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Quantifying renal allograft loss following early antibody-mediated rejection.

Publication ,  Journal Article
Orandi, BJ; Chow, EHK; Hsu, A; Gupta, N; Van Arendonk, KJ; Garonzik-Wang, JM; Montgomery, JR; Wickliffe, C; Lonze, BE; Bagnasco, SM; Kraus, ES ...
Published in: Am J Transplant
February 2015

Unlike antibody-mediated rejection (AMR) with clinical features, it remains unclear whether subclinical AMR should be treated, as its effect on allograft loss is unknown. It is also uncertain if AMR's effect is homogeneous across donor (deceased/live) and (HLA/ABO) antibody types. We compared 219 patients with AMR (77 subclinical, 142 clinical) to controls matched on HLA/ABO-compatibility, donor type, prior transplant, panel reactive antibody (PRA), age and year. One and 5-year graft survival in subclinical AMR was 95.9% and 75.7%, compared to 96.8% and 88.4% in matched controls (p = 0.0097). Subclinical AMR was independently associated with a 2.15-fold increased risk of graft loss (95% CI: 1.19-3.91; p = 0.012) compared to matched controls, but not different from clinical AMR (p = 0.13). Fifty three point two percent of subclinical AMR patients were treated with plasmapheresis within 3 days of their AMR-defining biopsy. Treated subclinical AMR patients had no difference in graft loss compared to matched controls (HR 1.73; 95% CI: 0.73-4.05; p = 0.21), but untreated subclinical AMR patients did (HR 3.34; 95% CI: 1.37-8.11; p = 0.008). AMR's effect on graft loss was heterogeneous when stratified by compatible deceased donor (HR = 4.73; 95% CI: 1.57-14.26; p = 0.006), HLA-incompatible deceased donor (HR = 2.39; 95% CI: 1.10-5.19; p = 0.028), compatible live donor (no AMR patients experienced graft loss), ABO-incompatible live donor (HR = 6.13; 95% CI: 0.55-67.70; p = 0.14) and HLA-incompatible live donor (HR = 6.29; 95% CI: 3.81-10.39; p < 0.001) transplant. Subclinical AMR substantially increases graft loss, and treatment seems warranted.

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Published In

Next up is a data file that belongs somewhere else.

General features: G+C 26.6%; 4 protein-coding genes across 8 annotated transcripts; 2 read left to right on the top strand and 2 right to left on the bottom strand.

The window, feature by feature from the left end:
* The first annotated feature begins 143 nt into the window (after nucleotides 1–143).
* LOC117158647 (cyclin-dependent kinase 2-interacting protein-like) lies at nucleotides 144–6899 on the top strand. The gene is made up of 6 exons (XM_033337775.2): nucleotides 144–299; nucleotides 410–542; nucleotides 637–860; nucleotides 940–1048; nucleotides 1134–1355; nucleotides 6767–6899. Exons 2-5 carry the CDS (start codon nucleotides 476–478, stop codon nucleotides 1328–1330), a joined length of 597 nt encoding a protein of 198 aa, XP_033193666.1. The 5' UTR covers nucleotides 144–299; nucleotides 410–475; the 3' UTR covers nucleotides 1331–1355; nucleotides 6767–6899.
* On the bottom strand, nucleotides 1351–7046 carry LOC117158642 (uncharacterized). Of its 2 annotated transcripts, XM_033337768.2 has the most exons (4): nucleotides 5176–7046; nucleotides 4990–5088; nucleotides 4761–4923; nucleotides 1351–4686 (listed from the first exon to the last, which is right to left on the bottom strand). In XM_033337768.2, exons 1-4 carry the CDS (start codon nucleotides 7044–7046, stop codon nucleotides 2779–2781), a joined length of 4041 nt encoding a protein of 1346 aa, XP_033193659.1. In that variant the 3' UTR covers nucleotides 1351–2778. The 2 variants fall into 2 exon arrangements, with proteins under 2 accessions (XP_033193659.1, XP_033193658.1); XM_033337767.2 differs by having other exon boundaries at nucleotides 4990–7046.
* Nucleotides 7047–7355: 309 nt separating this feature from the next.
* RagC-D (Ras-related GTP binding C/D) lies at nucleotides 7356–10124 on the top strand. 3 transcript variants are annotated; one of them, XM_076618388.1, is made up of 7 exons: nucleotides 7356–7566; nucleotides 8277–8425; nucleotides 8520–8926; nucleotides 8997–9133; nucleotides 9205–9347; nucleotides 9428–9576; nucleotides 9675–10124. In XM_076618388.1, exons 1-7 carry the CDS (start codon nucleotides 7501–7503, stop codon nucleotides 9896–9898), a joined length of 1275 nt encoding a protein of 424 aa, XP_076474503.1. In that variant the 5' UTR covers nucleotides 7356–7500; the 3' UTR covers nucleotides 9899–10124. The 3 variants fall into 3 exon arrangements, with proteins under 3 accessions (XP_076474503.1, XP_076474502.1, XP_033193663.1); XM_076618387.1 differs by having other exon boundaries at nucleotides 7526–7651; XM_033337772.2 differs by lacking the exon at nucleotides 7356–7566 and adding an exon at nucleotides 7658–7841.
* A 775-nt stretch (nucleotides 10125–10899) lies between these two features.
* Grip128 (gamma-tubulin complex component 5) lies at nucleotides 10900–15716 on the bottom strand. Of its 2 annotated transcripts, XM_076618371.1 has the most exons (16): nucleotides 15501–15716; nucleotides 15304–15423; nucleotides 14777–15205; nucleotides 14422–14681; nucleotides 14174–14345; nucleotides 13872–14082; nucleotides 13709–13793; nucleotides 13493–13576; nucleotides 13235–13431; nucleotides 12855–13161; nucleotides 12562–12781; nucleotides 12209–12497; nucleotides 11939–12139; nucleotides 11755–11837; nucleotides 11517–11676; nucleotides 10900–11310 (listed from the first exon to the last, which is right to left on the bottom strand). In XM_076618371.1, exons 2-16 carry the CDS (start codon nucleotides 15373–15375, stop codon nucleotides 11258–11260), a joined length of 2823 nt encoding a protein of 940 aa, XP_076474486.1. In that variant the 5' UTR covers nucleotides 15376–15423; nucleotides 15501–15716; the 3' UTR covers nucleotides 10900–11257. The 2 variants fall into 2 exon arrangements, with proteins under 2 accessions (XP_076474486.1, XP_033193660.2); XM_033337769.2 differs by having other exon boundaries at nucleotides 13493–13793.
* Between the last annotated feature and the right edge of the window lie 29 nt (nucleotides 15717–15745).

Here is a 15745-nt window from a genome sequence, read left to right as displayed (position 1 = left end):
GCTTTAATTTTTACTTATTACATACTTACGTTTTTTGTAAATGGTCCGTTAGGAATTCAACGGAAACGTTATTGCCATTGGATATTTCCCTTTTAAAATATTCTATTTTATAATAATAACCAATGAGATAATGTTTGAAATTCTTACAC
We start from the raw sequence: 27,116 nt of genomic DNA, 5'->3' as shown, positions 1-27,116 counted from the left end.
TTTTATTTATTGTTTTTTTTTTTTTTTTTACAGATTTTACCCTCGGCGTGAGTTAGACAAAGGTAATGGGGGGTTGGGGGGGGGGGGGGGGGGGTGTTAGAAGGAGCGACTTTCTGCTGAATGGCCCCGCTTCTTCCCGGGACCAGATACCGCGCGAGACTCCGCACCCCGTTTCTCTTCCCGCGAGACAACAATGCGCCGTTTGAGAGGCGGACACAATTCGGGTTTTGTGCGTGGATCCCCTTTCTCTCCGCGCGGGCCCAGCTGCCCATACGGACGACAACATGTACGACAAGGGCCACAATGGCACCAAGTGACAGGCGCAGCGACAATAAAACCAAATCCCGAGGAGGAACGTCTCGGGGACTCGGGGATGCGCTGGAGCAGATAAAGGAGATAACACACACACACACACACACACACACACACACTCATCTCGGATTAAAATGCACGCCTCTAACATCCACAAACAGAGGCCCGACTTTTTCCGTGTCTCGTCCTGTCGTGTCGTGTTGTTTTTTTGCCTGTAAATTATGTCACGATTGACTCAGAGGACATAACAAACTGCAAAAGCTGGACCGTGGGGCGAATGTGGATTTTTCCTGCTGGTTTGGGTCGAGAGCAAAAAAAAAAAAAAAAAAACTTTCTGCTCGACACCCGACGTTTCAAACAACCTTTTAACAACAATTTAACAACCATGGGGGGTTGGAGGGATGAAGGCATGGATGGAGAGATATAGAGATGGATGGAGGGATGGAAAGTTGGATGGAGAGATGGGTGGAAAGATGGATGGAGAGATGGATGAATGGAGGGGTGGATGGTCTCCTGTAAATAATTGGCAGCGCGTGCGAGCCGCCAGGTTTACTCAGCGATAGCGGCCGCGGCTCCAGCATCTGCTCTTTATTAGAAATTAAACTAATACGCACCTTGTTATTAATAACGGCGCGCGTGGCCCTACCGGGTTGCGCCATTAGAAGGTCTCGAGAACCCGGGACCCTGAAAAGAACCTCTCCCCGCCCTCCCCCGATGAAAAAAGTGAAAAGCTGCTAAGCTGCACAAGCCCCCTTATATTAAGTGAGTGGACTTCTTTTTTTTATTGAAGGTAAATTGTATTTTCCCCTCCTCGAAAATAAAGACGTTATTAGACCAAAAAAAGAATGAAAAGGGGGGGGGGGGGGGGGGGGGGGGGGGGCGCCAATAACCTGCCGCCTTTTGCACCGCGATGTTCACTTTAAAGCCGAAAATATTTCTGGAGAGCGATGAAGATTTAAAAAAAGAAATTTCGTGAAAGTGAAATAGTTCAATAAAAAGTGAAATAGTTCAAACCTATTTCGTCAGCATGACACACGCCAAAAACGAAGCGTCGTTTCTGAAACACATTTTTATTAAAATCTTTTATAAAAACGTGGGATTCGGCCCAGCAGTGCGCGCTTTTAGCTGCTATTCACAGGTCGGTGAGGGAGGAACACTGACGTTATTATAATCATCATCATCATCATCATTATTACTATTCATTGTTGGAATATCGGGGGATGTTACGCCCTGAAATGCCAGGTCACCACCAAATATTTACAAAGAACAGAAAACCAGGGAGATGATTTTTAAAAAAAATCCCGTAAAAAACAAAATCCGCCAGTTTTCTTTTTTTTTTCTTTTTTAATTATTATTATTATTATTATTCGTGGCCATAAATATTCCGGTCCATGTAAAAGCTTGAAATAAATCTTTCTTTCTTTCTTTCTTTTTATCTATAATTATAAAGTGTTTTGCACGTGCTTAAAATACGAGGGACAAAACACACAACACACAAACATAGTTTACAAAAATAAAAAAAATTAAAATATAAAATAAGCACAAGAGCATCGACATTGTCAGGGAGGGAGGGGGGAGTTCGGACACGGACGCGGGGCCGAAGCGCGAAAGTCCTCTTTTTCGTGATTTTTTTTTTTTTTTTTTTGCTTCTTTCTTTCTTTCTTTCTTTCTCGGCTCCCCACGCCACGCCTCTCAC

Am J Transplant

DOI

EISSN

1600-6143

Publication Date

February 2015

Volume

15

Issue

2

Start / End Page

489 / 498

Location

United States

Related Subject Headings

  • Time Factors
  • Surgery
  • Risk Factors
  • Middle Aged
  • Male
  • Living Donors
  • Kidney Transplantation
  • Kidney
  • Incidence
  • Humans
 

Citation

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Orandi, B. J., Chow, E. H. K., Hsu, A., Gupta, N., Van Arendonk, K. J., Garonzik-Wang, J. M., … Segev, D. L. (2015). Quantifying renal allograft loss following early antibody-mediated rejection. Am J Transplant, 15(2), 489–498. https://doi.org/10.1111/ajt.12982
Orandi, B. J., E. H. K. Chow, A. Hsu, N. Gupta, K. J. Van Arendonk, J. M. Garonzik-Wang, J. R. Montgomery, et al. “Quantifying renal allograft loss following early antibody-mediated rejection.Am J Transplant 15, no. 2 (February 2015): 489–98. https://doi.org/10.1111/ajt.12982.
Orandi BJ, Chow EHK, Hsu A, Gupta N, Van Arendonk KJ, Garonzik-Wang JM, et al. Quantifying renal allograft loss following early antibody-mediated rejection. Am J Transplant. 2015 Feb;15(2):489–98.
Orandi, B. J., et al. “Quantifying renal allograft loss following early antibody-mediated rejection.Am J Transplant, vol. 15, no. 2, Feb. 2015, pp. 489–98. Pubmed, doi:10.1111/ajt.12982.
Orandi BJ, Chow EHK, Hsu A, Gupta N, Van Arendonk KJ, Garonzik-Wang JM, Montgomery JR, Wickliffe C, Lonze BE, Bagnasco SM, Alachkar N, Kraus ES, Jackson AM, Montgomery RA, Segev DL. Quantifying renal allograft loss following early antibody-mediated rejection. Am J Transplant. 2015 Feb;15(2):489–498.
Journal cover image

Published In

Am J Transplant

DOI

EISSN

1600-6143

Publication Date

February 2015

Volume

15

Issue

2

Start / End Page

489 / 498

Location

United States

Related Subject Headings

  • Time Factors
  • Surgery
  • Risk Factors
  • Middle Aged
  • Male
  • Living Donors
  • Kidney Transplantation
  • Kidney
  • Incidence
  • Humans